Sustainable fashion is the hottest topic in fashion at the moment. The term appears everywhere.
Brands use sustainable fashion as their philosophy.
Experts as a production method.
Academics as a theoretical concept.
But what is sustainable fashion?
And why is everybody talking about it?
Here is a simple, yet comprehensive, explanation of what sustainable fashion means in various contexts.
I have also detailed on why sustainability is so critical for the future of fashion and global welfare.
What does ‘Sustainability’ mean?
The term ‘sustainability’ refers to any system designed to exist in a balanced state.
In an ecological context, sustainability is achieved when all that is taken from the environment can be renewed.
However, over the past century, humans have disturbed the ecological balance.
The invention of tools and technological advancements enabled us to consume natural resources at an accelerating rate.
Today, we consume 20 times more energy than the pre-industrial revolution era.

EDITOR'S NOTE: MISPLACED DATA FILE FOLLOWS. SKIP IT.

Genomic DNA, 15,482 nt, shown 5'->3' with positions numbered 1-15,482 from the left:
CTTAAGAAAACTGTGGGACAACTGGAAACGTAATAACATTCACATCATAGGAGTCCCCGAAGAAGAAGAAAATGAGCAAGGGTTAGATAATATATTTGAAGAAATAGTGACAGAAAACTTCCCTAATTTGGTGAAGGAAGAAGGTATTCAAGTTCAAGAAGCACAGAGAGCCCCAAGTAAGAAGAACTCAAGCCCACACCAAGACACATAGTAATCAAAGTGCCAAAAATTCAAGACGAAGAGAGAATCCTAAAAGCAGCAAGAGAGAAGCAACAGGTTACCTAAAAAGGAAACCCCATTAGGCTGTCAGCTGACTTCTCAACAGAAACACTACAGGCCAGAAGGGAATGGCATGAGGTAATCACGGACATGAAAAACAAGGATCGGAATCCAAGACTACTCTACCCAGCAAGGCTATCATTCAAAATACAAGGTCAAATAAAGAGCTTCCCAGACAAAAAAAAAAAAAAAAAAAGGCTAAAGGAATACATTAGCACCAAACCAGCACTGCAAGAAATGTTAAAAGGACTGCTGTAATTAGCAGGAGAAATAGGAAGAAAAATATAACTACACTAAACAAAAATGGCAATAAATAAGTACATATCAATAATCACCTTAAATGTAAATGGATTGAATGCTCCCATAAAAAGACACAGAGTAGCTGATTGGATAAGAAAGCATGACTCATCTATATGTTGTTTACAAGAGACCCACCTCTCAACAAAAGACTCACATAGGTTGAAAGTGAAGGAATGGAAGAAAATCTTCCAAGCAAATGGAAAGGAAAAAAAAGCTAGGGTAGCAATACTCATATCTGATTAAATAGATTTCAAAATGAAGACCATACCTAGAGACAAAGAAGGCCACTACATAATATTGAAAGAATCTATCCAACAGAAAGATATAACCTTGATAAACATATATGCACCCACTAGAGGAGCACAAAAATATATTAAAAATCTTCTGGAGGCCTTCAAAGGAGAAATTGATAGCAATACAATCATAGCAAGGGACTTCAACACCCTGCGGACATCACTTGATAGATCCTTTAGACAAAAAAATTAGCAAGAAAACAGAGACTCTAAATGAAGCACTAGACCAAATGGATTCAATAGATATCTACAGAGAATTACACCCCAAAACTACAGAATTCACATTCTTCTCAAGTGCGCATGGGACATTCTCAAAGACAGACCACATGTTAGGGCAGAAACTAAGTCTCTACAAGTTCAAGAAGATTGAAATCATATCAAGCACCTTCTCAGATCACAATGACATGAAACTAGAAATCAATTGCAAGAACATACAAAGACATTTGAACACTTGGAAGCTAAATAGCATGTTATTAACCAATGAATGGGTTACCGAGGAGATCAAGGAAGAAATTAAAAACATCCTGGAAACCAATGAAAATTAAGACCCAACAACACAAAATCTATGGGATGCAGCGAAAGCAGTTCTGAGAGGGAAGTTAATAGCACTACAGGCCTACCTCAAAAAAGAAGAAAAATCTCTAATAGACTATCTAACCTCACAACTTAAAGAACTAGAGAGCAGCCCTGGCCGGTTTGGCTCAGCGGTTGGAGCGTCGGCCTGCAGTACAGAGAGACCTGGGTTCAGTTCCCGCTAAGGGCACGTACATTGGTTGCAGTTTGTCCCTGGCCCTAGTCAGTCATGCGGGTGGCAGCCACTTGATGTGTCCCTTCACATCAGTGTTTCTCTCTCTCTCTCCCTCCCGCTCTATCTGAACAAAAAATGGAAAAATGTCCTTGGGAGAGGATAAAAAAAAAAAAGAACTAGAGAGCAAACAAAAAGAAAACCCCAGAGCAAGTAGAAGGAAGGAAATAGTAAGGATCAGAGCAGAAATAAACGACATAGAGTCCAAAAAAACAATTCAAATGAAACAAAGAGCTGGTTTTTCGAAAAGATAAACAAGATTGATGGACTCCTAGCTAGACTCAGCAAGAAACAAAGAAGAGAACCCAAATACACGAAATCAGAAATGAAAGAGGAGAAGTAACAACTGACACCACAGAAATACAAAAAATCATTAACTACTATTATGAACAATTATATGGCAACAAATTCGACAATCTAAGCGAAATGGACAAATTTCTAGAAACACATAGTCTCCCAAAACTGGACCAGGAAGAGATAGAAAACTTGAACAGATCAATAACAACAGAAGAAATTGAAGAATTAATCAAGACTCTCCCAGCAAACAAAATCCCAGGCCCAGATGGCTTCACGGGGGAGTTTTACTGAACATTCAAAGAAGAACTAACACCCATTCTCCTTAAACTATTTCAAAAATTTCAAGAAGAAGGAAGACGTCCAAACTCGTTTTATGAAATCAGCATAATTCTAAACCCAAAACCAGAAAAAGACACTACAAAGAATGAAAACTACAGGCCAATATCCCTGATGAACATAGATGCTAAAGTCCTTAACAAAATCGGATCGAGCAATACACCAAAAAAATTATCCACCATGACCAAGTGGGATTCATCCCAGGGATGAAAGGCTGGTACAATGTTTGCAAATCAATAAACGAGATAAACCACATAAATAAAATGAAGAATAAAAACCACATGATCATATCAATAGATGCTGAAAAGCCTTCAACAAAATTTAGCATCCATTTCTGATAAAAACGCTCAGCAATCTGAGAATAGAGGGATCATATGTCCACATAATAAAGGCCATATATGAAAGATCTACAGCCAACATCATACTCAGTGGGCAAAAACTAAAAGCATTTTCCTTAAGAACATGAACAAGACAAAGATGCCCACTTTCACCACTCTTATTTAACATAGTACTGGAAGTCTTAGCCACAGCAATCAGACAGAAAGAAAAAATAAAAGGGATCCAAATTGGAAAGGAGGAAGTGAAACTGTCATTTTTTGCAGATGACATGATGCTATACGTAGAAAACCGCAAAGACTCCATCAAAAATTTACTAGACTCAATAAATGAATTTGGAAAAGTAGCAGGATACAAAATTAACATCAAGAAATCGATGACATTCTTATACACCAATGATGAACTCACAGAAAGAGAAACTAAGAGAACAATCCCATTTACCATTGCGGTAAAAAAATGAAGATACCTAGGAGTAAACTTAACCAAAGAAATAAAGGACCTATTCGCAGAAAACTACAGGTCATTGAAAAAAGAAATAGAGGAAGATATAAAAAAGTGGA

More than, 95% of this energy is sourced from non-renewable resources, such as oil and gas and coal.
As part of the natural environment, our survival depends on ecological sustainability.
What is sustainable development?
Sustainable development is the path to sustainability.
Brundtland Commission was the first to define ‘Sustainable Development’ in its famous report, ‘Our Common Future’ in 1987:
“Development that meets the needs of the present without compromising the ability of future generations to meet their own needs.”
In this context, sustainability means sustaining a healthy economic, environmental and social system for human development.
The three dimensions of this proposed system – economic, environmental and social – are called ‘Pillars of Sustainability’.
In this line: